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35. Snodgrass Makes a Muff
October 16, 1912: In the eighth game of the World Series, the New York Giants have a 3-2 lead going into the 10th inning. Boston’s Clyde Engle lofts an easy fly ball in the direction of Giants outfielder Fred Snodgrass, who proceeds to drop it. On the very next play, Snodgrass redeems himself, outrunning a harder hit ball by Harry Hooper and making an unbelievable catch. But Engle scores the tying run and the Sox end up winning the Series. “The catch is completely obliterated by the muff,” says John Thorn, MLB’s official historian, “which illustrates the sad truth in baseball and life that the bad sometimes outweighs the good.”

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34. Jim Edmonds” Diving Catch
June 10, 1997: Jim Edmunds cemented his reputation as a top-notch defensive centerfielder with this gem of a catch against the Kansas City Royals’ David Howard. There were two men on base in the fifth inning of a tie game, so the Angels centerfielder was playing shallow when Howard launched a line drive directly over his head. Edmunds wheeled and ran straight back. Nearing the warning traffic, he extended fully and caught the ball just a few feet from the wall.“That made Willie Mays’ play look routine,” veteran ump Dave Phillips told the Kansas City Star. The difference, of course, is Mays’ was the deciding point in a World Series. Edmunds’ catch was, alas, an amazing play in Kansas City, which hasn’t seen a game of relevance since the 1980s. (Sorry—we still love your barbeque, KC.)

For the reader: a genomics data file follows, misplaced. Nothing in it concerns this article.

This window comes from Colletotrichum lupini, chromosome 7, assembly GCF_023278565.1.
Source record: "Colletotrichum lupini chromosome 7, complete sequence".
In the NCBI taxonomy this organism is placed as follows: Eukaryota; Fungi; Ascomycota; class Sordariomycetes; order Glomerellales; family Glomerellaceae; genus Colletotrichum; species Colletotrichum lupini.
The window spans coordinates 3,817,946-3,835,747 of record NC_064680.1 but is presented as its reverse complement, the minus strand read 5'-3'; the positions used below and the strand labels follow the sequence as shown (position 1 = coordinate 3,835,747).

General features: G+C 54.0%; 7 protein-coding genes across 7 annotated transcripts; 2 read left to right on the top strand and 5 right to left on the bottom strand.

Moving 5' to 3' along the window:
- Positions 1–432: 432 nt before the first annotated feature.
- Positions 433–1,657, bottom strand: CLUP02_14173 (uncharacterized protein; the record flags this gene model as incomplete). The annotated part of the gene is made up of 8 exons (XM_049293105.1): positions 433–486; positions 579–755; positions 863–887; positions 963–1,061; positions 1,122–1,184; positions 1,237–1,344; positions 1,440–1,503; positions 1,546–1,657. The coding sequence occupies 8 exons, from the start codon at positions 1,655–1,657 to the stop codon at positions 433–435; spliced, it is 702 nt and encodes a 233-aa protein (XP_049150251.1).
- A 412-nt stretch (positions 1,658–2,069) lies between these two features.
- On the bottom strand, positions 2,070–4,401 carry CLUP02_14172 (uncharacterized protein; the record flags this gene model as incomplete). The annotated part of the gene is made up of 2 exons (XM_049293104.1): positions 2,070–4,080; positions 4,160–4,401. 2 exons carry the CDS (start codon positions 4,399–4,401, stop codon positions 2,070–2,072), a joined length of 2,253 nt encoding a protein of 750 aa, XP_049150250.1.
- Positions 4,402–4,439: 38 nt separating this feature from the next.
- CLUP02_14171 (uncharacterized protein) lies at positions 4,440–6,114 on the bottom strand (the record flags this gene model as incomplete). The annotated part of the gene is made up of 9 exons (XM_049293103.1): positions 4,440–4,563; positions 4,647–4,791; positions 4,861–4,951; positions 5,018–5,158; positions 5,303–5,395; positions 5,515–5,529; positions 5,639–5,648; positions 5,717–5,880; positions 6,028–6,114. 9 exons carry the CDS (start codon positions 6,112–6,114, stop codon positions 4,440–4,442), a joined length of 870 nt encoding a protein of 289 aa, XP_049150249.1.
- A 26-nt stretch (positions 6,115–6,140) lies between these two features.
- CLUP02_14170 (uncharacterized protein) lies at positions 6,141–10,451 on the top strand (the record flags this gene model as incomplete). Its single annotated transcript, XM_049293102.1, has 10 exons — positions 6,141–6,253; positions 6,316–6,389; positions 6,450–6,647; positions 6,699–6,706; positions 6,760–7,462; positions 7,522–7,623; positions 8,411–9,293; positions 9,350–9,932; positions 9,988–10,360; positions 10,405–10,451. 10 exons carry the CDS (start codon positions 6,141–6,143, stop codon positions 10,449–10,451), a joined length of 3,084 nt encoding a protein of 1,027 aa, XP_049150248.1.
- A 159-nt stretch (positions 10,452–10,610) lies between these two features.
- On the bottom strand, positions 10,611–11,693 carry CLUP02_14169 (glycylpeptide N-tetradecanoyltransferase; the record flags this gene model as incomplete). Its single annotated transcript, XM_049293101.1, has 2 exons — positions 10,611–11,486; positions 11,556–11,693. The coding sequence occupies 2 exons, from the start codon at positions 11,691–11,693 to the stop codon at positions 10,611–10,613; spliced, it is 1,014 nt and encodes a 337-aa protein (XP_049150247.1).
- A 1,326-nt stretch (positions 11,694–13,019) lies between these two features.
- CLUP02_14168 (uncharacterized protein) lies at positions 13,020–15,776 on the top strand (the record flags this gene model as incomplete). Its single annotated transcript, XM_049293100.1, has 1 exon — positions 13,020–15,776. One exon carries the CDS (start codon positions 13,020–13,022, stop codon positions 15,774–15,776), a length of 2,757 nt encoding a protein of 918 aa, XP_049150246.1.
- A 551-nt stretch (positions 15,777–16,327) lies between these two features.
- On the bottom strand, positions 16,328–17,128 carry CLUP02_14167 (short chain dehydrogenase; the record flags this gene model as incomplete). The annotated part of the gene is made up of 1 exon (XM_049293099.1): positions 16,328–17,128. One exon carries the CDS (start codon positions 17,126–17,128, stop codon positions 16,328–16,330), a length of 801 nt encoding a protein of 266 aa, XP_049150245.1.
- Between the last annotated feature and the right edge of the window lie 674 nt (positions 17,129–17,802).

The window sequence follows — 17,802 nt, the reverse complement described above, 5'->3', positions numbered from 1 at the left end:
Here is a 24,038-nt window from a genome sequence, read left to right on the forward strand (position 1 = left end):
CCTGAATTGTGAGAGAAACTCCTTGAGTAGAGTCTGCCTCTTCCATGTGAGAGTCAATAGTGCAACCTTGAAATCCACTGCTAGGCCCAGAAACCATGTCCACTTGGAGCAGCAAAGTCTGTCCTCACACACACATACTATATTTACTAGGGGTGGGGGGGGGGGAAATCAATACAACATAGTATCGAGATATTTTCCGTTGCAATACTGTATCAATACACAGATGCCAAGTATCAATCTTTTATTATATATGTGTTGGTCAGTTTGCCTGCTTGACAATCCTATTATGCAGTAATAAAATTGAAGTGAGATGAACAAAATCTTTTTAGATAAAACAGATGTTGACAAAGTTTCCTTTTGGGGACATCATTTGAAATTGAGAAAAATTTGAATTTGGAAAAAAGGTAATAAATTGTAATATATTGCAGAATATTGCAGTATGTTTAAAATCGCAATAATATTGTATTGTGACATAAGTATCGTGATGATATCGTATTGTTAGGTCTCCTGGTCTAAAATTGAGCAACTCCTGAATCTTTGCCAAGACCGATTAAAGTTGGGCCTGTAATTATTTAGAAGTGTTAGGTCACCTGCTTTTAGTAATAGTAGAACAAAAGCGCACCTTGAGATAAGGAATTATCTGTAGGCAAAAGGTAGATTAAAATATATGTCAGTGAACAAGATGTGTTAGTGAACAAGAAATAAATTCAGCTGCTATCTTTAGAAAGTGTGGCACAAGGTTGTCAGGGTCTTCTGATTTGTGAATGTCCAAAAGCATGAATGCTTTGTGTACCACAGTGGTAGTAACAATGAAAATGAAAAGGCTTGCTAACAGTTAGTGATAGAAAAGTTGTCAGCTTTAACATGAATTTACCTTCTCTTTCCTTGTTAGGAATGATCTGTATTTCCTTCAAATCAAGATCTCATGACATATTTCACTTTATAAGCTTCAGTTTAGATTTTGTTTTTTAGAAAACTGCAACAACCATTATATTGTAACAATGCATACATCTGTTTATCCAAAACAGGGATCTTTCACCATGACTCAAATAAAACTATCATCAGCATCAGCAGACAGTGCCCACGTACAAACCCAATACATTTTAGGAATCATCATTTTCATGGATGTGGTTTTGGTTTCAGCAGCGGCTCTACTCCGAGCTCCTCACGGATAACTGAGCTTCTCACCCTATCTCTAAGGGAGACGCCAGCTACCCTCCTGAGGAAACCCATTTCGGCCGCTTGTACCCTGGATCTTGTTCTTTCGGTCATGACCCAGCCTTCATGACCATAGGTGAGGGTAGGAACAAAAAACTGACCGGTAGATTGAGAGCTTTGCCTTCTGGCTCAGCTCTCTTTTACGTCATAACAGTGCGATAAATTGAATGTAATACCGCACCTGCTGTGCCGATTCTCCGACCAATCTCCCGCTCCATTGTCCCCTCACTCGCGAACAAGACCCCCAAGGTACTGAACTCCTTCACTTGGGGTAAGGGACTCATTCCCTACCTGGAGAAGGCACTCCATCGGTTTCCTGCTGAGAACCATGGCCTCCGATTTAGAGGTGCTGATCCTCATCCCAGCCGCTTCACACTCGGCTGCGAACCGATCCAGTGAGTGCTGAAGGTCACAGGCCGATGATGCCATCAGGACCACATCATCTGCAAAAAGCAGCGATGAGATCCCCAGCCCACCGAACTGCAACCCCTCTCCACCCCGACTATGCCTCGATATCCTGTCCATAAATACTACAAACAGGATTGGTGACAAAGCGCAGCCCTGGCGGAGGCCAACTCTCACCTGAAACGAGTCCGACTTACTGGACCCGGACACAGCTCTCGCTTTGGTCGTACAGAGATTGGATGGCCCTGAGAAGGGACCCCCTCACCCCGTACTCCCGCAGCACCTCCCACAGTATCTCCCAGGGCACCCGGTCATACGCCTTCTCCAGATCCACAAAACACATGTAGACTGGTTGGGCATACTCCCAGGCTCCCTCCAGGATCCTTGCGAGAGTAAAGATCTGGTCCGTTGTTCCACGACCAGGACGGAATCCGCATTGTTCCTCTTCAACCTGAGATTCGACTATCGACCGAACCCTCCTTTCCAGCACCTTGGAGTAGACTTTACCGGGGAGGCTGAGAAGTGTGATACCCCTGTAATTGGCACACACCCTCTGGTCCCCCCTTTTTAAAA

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33. Cal Ripken Jr.”s Final All-Star Game
July 10, 2001: In addition to being baseball’s all-time Iron Man, Cal Ripken could rise to the occasion. Case in point: he homered in the game he matched Lou Gehrig’s 2,131-consecutive-games-played record, and again the next day when he broke it. So it was no surprise that he would deliver a great moment in his final All-Star Game in 2001.Ripken, a landslide selection to start at third base for the American League, came to the plate in the third inning to the theme from the movie, “The Natural.” He received a warm ovation, so affectionate and long that he had to step out of the batter’s box and acknowledge it.When he steps back in, Dodgers pitcher Chan Ho Park delivers the first pitch…and Ripken sends it over the fence in left field. He becomes the oldest player (40 years, 10 months, 16 days) to hit a home run in the All-Star Game, eclipsing Stan Musial, and is named the Game’s MVP for a record second time.“As far as special moments go, it doesn’t get any better than that,” says fellow all-star and 2001 retiree Tony Gwynn.